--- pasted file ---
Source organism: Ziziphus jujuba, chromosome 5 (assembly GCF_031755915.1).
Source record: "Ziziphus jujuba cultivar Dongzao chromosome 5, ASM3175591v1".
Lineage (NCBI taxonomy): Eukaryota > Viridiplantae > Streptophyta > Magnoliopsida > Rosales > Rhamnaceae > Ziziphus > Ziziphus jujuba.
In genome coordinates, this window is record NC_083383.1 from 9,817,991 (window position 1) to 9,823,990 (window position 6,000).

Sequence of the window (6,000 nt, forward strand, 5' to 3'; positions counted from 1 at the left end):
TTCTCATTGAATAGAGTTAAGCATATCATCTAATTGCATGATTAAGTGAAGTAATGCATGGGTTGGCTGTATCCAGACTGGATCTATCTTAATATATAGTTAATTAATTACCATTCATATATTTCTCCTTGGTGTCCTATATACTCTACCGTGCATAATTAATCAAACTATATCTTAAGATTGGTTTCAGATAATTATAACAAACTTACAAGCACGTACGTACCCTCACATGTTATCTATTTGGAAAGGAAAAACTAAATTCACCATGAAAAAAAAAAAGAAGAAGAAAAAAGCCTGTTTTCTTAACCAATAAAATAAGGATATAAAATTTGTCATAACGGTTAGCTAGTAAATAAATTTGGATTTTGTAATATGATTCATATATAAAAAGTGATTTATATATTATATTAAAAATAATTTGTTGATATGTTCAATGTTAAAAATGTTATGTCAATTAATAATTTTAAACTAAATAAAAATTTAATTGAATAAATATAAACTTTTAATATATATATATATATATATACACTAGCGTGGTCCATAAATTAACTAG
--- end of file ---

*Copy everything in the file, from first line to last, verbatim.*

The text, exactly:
Source organism: Ziziphus jujuba, chromosome 5 (assembly GCF_031755915.1).
Source record: "Ziziphus jujuba cultivar Dongzao chromosome 5, ASM3175591v1".
Lineage (NCBI taxonomy): Eukaryota > Viridiplantae > Streptophyta > Magnoliopsida > Rosales > Rhamnaceae > Ziziphus > Ziziphus jujuba.
In genome coordinates, this window is record NC_083383.1 from 9,817,991 (window position 1) to 9,823,990 (window position 6,000).

Sequence of the window (6,000 nt, forward strand, 5' to 3'; positions counted from 1 at the left end):
TTCTCATTGAATAGAGTTAAGCATATCATCTAATTGCATGATTAAGTGAAGTAATGCATGGGTTGGCTGTATCCAGACTGGATCTATCTTAATATATAGTTAATTAATTACCATTCATATATTTCTCCTTGGTGTCCTATATACTCTACCGTGCATAATTAATCAAACTATATCTTAAGATTGGTTTCAGATAATTATAACAAACTTACAAGCACGTACGTACCCTCACATGTTATCTATTTGGAAAGGAAAAACTAAATTCACCATGAAAAAAAAAAAGAAGAAGAAAAAAGCCTGTTTTCTTAACCAATAAAATAAGGATATAAAATTTGTCATAACGGTTAGCTAGTAAATAAATTTGGATTTTGTAATATGATTCATATATAAAAAGTGATTTATATATTATATTAAAAATAATTTGTTGATATGTTCAATGTTAAAAATGTTATGTCAATTAATAATTTTAAACTAAATAAAAATTTAATTGAATAAATATAAACTTTTAATATATATATATATATATATACACTAGCGTGGTCCATAAATTAACTAG